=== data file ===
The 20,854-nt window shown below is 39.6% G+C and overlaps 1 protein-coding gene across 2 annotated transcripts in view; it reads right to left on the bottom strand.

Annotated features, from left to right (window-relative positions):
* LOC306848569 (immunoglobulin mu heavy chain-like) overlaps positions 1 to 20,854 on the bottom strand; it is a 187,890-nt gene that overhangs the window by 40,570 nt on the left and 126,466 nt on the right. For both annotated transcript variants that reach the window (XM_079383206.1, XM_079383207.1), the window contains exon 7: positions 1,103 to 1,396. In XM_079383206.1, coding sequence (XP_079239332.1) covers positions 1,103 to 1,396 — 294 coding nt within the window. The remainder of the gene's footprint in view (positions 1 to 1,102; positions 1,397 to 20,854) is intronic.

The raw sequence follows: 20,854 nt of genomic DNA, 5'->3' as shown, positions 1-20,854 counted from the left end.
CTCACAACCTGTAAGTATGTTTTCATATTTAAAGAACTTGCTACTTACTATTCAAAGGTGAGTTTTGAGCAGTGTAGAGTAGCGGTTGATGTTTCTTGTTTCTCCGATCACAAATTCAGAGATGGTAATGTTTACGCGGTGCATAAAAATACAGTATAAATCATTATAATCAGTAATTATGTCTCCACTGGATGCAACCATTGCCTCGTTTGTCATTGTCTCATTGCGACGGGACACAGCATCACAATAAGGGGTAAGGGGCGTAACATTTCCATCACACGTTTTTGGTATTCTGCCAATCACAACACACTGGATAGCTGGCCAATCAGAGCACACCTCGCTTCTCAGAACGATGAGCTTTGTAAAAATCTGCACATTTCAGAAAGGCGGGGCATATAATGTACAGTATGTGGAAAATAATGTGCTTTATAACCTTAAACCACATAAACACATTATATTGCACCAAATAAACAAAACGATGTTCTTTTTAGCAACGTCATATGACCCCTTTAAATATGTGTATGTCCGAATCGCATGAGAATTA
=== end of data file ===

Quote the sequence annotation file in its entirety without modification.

The 20,854-nt window shown below is 39.6% G+C and overlaps 1 protein-coding gene across 2 annotated transcripts in view; it reads right to left on the bottom strand.

Annotated features, from left to right (window-relative positions):
* LOC306848569 (immunoglobulin mu heavy chain-like) overlaps positions 1 to 20,854 on the bottom strand; it is a 187,890-nt gene that overhangs the window by 40,570 nt on the left and 126,466 nt on the right. For both annotated transcript variants that reach the window (XM_079383206.1, XM_079383207.1), the window contains exon 7: positions 1,103 to 1,396. In XM_079383206.1, coding sequence (XP_079239332.1) covers positions 1,103 to 1,396 — 294 coding nt within the window. The remainder of the gene's footprint in view (positions 1 to 1,102; positions 1,397 to 20,854) is intronic.

The raw sequence follows: 20,854 nt of genomic DNA, 5'->3' as shown, positions 1-20,854 counted from the left end.
CTCACAACCTGTAAGTATGTTTTCATATTTAAAGAACTTGCTACTTACTATTCAAAGGTGAGTTTTGAGCAGTGTAGAGTAGCGGTTGATGTTTCTTGTTTCTCCGATCACAAATTCAGAGATGGTAATGTTTACGCGGTGCATAAAAATACAGTATAAATCATTATAATCAGTAATTATGTCTCCACTGGATGCAACCATTGCCTCGTTTGTCATTGTCTCATTGCGACGGGACACAGCATCACAATAAGGGGTAAGGGGCGTAACATTTCCATCACACGTTTTTGGTATTCTGCCAATCACAACACACTGGATAGCTGGCCAATCAGAGCACACCTCGCTTCTCAGAACGATGAGCTTTGTAAAAATCTGCACATTTCAGAAAGGCGGGGCATATAATGTACAGTATGTGGAAAATAATGTGCTTTATAACCTTAAACCACATAAACACATTATATTGCACCAAATAAACAAAACGATGTTCTTTTTAGCAACGTCATATGACCCCTTTAAATATGTGTATGTCCGAATCGCATGAGAATTA